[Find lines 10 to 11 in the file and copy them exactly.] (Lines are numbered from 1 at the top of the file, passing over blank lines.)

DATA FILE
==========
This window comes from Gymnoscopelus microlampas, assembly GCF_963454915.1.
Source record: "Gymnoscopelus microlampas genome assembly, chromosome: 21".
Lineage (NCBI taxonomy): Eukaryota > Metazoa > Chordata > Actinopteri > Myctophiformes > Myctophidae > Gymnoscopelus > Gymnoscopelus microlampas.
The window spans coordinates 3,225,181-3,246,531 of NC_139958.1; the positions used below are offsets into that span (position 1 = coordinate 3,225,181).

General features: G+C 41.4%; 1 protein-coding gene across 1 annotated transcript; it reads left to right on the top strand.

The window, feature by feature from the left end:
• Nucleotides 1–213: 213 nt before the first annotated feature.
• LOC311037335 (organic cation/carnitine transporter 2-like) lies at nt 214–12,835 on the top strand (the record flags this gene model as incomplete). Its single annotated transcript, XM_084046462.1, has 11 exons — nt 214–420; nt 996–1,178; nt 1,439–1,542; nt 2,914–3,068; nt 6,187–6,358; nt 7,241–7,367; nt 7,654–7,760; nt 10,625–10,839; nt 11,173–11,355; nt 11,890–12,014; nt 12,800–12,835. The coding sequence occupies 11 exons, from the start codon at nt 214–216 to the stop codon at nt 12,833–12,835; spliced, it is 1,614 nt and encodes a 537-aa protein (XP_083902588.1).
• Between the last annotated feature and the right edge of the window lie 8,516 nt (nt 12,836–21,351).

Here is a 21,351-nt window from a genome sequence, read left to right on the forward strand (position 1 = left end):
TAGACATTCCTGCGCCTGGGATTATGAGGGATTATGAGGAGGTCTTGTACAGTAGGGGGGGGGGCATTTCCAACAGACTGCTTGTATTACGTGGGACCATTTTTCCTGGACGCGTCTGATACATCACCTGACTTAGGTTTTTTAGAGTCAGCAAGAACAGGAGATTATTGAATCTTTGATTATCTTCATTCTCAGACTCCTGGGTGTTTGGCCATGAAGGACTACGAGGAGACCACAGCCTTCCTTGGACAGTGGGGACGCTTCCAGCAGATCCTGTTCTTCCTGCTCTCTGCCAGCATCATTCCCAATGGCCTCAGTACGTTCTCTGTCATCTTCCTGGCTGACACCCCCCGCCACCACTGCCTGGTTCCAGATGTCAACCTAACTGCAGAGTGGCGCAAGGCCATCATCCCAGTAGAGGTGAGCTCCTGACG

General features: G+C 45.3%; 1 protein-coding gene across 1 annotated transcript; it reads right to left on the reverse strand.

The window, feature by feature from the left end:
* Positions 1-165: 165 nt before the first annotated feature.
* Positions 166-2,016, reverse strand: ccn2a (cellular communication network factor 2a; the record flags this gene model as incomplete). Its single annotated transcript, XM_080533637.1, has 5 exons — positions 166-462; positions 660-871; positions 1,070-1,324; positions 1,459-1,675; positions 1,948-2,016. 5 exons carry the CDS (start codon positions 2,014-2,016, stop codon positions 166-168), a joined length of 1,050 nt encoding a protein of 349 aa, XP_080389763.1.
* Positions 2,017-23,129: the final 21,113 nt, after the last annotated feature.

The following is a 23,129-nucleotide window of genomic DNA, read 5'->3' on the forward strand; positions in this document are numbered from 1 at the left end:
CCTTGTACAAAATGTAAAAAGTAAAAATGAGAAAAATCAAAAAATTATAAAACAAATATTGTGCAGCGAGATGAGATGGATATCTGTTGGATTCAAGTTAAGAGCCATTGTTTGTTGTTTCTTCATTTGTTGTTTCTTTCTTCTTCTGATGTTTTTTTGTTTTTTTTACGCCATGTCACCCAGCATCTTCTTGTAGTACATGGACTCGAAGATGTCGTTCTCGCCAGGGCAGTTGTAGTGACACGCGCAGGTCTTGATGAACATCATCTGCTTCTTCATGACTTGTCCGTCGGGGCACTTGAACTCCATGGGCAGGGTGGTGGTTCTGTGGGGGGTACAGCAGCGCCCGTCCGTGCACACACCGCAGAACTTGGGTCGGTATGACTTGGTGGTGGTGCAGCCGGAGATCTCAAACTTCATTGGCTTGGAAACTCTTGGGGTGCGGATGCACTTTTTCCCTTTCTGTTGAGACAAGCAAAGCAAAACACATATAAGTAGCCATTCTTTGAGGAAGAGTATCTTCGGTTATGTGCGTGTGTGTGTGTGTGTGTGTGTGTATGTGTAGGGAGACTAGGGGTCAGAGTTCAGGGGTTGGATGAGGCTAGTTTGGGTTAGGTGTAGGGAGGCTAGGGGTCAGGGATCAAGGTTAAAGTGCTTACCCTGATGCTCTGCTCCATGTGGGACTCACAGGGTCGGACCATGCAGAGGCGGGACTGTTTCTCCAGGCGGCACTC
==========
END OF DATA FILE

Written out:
Here is a 21,351-nt window from a genome sequence, read left to right on the forward strand (position 1 = left end):
TAGACATTCCTGCGCCTGGGATTATGAGGGATTATGAGGAGGTCTTGTACAGTAGGGGGGGGGGCATTTCCAACAGACTGCTTGTATTACGTGGGACCATTTTTCCTGGACGCGTCTGATACATCACCTGACTTAGGTTTTTTAGAGTCAGCAAGAACAGGAGATTATTGAATCTTTGATTATCTTCATTCTCAGACTCCTGGGTGTTTGGCCATGAAGGACTACGAGGAGACCACAGCCTTCCTTGGACAGTGGGGACGCTTCCAGCAGATCCTGTTCTTCCTGCTCTCTGCCAGCATCATTCCCAATGGCCTCAGTACGTTCTCTGTCATCTTCCTGGCTGACACCCCCCGCCACCACTGCCTGGTTCCAGATGTCAACCTAACTGCAGAGTGGCGCAAGGCCATCATCCCAGTAGAGGTGAGCTCCTGACG